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You can use the U.S. Department of Agriculture’s MyPlate symbol to help you make decisions about what to eat at holiday events.
At Thanksgiving, try to make healthy choices and fill at least half your plate with fruits and vegetables.
Because alcohol is a toxin, you should drink it in moderation at holiday events.
Did you read the headline for this article and laugh?
Come on — healthy eating during the holiday season? You’re probably thinking that’s an impossible task. Between Thanksgiving, Christmas, Hanukkah, Kwanzaa and the other holidays and family gatherings that take place in November and December, it seems like gaining at least 10 pounds is unavoidable at this time of year.
That’s not exactly true, according to Megann Karch, RDN, CD, a registered dietitian at Providence Swedish Cherry Hill Campus in Seattle, Washington. While Thanksgiving probably isn’t going to be the healthiest day of the year for you, there are still opportunities to make good choices and eat healthy dishes.
Karch encourages you to use the U.S. Department of Agriculture’s MyPlate as a guideline for what kinds of foods you should be eating — even during the holidays. MyPlate is the updated version of the food pyramid, and serves as the official symbol of the five food groups.
“While you are probably eating different kinds of foods at Thanksgiving, you can still look to MyPlate as a format to inform your decisions,” Karch said.
Let’s take a look at the different components of MyPlate:
Fruits and vegetables
Even when you’re faced with a delicious Thanksgiving spread, MyPlate guidelines say that you should fill half your plate with fruits and veggies. That could include green bean casserole, cranberry salad, lettuce salad, sweet potatoes or other vegetables that show up on your Thanksgiving table.
“Of course, that changes for people with diabetes,” said Karch. “They have to monitor their blood sugar and the number of carbohydrates in every meal, so they should pay special attention to starchy vegetables like corn, sweet potatoes and mashed potatoes. Really, what that means is that a quarter of your plate is starchy or sugary plants such as fruits and potatoes, and a quarter is non-starchy vegetables, such as lettuce, carrots or green beans.”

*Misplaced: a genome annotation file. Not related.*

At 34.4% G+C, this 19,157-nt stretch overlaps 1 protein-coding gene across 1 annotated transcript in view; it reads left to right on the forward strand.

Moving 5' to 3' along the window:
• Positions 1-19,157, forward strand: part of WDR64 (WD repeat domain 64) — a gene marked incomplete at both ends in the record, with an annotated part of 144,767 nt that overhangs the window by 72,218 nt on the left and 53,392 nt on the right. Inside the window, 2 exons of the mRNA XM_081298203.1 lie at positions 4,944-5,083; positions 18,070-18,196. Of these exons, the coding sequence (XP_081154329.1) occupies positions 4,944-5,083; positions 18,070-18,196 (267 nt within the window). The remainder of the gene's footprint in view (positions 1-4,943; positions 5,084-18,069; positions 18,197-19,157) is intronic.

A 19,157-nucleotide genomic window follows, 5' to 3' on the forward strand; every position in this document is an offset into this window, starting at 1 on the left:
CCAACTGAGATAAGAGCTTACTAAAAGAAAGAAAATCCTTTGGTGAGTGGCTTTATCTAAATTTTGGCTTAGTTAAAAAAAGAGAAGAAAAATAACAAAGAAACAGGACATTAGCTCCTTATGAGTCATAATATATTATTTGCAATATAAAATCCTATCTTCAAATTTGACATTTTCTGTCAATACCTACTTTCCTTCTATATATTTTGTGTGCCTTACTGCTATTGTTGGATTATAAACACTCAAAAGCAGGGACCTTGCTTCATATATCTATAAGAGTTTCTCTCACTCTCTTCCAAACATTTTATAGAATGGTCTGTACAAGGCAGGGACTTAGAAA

According to MyPlate, you should fill a quarter of your plate with grains, particularly whole grains. If you’re not the one who’s cooking the Thanksgiving dinner, you may not have much choice about whether the grains are whole or refined. But if you do have some say in the menu, look for whole-grain rolls, brown rice and other healthier options for your meal.
Finally, you should reserve a quarter of your plate for protein. If your family serves turkey for Thanksgiving, that’s an easy win. Other examples of good proteins include beans, nuts and tofu.
In the MyPlate symbol, dairy is considered separate from the “plate” because you can drink a glass of milk along with your holiday meal. Try to consume low-fat or fat-free milk or yogurt. At a holiday meal, the dairy portion of your food may be the cream soup used in the green bean casserole or the cheese on potatoes. It could also be a treat like cheesecake or ice cream.
One of the biggest challenges of a Thanksgiving meal is overeating — simply because there are so many rich foods to eat! Karch suggests taking enough of each dish for just two or three bites. “Then, you’ll have room to try all the different things,” she said. “If you’re truly hungry, you can go back for seconds.”
Managing holiday parties
Of course, after Thanksgiving is over, there are even more food choice temptations — in the form of holiday parties. Karch’s most important piece of advice? Don’t show up hungry.
“When people don’t eat for hours, they think they are saving their calories for the party,” Karch said. “But if you have not properly nourished your body leading up to this event, you’re less likely to make good decisions. Instead, eat normal meals so you’re not starving by the time you arrive.”
Also, it’s important to remember that food is not the only potentially unhealthy thing you could put into your body at a holiday party. The Centers for Disease Control and Prevention (CDC) recommends that men limit themselves to two alcoholic drinks or fewer per day, and women limit themselves to one drink or fewer.
“Frankly, alcohol is a toxin, and it’s hard for your body to deal with it on top of overeating and feeling the stress of the holidays,” said Karch.
Karch also suggests that you limit the amount of sweetened drinks you consume, such as hot apple cider, hot chocolate and punch. Flavored seltzer water is a good choice; even if it has a splash of juice or punch in it for more flavor, it’s better than drinking only juice. You can add a garnish to make it feel fancier, like a mocktail.
“Nobody’s perfect with their holiday eating, but people should at least have some awareness of what they are putting into their body,” Karch said.
Megann Karch is a registered dietitian at Providence Swedish Cherry Hill Campus in Seattle, Washington.
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